I won’t kid you.  The book is tough going.  The cover blurbs call it “immensely readable”, and it is, if you find sentences like “Moderate, transient stress (or exposure to the equivalent glucocorticoid levels) increases spine number in the hippocampus; sustained stress or glucocorticoid exposure does the opposite” to be immensely readable.

But I’m fighting my way through it because there is so much good stuff in it.  One of the most interesting discussions is about the discovery of what is called “adult neurogenesis,” which is the formation of new neurons in adults (and the accompanying creation of new dendritic processes, which, as I understand it, enable the learning of new skills).  In other words, you can teach an old dog at least some new tricks.

I’ve been thinking about this while spending time at French school.  As I mentioned, most of students here are our age or a bit older.  Yet they are all spending time and money (albeit in a highly pleasurable environment) to learn something quite difficult — the French language with all its twists, turns and quirky pronunciations.  Few of us will truly master French, but all of us will benefit from new neurons.

It is a cliche, but the brain really is like a muscle.  It gets stronger, or at least gets less weak, the more you use it.  That, in part, is why I have taken up the piano, singing in a choir, and learning bridge in the past few years.  (I’ve been fooling around with French for a long time).

As Dr. Sapolsky says, “Hippocampal neurogenesis, for example, is enhanced by learning, exercise, estrogen, antidepressants, environmental enrichment, and brain injury, and inhibited by various stressors.”  I’m skipping the estrogen, antidepressants and brain injury, at least for now, but I’m all for learning, exercise and environmental enrichment.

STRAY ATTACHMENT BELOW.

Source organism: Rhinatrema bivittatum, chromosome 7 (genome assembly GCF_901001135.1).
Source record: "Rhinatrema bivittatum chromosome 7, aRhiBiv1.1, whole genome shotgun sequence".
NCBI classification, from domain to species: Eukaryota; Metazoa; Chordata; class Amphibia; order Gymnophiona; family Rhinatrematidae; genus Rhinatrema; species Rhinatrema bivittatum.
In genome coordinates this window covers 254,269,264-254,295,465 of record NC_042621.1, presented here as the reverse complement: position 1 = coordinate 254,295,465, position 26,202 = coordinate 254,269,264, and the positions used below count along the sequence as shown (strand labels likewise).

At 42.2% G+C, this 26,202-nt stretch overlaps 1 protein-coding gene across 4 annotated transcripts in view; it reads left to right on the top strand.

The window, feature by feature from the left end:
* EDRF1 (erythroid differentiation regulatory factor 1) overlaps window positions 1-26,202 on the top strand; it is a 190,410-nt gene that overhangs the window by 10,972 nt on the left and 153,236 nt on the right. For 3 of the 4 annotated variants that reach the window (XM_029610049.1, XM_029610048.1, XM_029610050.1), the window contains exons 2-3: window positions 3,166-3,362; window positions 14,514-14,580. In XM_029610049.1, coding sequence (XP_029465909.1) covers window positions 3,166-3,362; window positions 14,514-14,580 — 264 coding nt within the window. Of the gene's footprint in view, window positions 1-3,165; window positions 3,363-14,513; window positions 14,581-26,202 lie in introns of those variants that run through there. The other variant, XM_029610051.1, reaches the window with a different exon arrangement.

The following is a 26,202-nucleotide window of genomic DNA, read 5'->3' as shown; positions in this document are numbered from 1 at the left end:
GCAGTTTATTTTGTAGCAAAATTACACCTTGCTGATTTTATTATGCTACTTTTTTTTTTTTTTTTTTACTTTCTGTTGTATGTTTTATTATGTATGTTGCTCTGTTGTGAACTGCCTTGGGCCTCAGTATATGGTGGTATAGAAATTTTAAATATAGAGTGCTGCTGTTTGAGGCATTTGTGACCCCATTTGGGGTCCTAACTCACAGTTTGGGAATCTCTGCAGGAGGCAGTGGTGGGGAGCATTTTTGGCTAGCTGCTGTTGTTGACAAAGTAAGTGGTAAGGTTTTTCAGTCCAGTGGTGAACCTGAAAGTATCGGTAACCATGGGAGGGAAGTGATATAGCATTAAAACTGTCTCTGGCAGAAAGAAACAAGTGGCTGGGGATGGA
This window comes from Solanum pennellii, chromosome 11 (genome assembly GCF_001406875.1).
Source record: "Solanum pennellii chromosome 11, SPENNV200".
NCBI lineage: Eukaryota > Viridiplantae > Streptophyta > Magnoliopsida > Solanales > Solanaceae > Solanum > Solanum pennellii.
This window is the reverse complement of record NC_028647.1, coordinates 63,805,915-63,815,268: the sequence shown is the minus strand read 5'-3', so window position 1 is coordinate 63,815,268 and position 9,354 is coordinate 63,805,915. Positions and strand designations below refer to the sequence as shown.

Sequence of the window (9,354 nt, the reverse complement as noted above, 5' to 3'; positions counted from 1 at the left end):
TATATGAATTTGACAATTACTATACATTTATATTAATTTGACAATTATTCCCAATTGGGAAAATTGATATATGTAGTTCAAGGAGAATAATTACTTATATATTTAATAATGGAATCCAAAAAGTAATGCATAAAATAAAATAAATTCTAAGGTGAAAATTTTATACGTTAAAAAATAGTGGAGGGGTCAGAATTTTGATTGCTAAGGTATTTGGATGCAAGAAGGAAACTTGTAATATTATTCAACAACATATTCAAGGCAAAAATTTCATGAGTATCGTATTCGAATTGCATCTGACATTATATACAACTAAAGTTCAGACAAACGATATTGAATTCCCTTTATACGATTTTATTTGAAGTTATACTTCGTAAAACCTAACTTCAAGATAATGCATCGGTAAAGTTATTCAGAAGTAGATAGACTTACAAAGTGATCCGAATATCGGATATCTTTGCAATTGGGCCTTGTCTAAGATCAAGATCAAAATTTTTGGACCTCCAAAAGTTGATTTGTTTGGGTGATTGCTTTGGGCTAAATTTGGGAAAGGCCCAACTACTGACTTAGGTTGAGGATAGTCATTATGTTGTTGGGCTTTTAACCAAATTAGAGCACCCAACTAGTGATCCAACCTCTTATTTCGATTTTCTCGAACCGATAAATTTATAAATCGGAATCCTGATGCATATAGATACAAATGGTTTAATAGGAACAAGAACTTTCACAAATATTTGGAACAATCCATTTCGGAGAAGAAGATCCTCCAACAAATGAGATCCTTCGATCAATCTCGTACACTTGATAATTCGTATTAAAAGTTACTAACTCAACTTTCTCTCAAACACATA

I’m also thinking — and I want to learn more about this — that civic and/or charitable activity creates dendritic pathways.

Speaking of learning and environmental enrichment:  Yesterday we drove a lot and visited Chambord (which I thought was an enormous monstrosity, built without any sense of taste or proportion) and the lovely small city of Beaugency, right along the Loire.

Among other things to recommend it, Beaugency is home to the spectacular 12th century Notre Dame church, in which Eleanor of Aquitaine’s marriage was annulled, so that she could marry Henry II and so that the movie The Lion in Winter could be made.  It also has a 56-meter tower, which we duly climbed, despite the narrow stairs and the pigeon droppings.

That gave us the resulting view of the Loire and the wonderful Beaugency bridge, with most of its 23 arches captured on W.’s phone camera:




Coeur de France aka French Class

September 18, 2019

Haven’t posted in a few days.  Since Monday my time has not been my own.  I spend each morning (four hours) in class studying French via total immersion and the afternoons trying to catch up on paid work.  There are also class excursions, dinner, homework, attempts at exercise and the like so the days rush by.

Class is pretty much as I pictured it.  W. and I are in an intermediate class with seven other people, all older folks from the US.  (By “older” I mean our age or thereabouts, not older than we are).  The instructors are French and we work on pronunciation, vocabulary and grammar.  When we (the students) talk to each other, we are supposed to speak in French, but this rule is not strictly observed, to say the least.  And there is no English-language TV so in the morning we watch the news in French.

The school is called Coeur de France and it is located in the village of Sancerre, which is a pretty hilltop town in the Loire Valley (not far from the Loire itself as it turns out).  Sancerre is famous for its wines, but it is also a very nice place with a medieval town center, a charming square, a fine church and all the other attributes of a town that draws tourists.  They come to see the town itself but also to take in the panoramic, 360 degree views from the 500-foot high rock-pile on which Sancerre sits.

We have not had much time for touring but this weekend we will probably go to Bourges, the major town in the Berry region and reportedly a place that is full of history and fine arts.

So far, the trip has been great.  We have ironed out almost all of the normal travel complaints and we are enjoying the beautiful apartment that we rented right above the school building, a converted wine grower’s mansion.

The US seems very far away right now.

Ici, a picture of Sancerre from the Tour de Fiefs at the top of the town:

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By the way, it hasn’t rained in this part of France in 29 days and everything is looking a bit parched…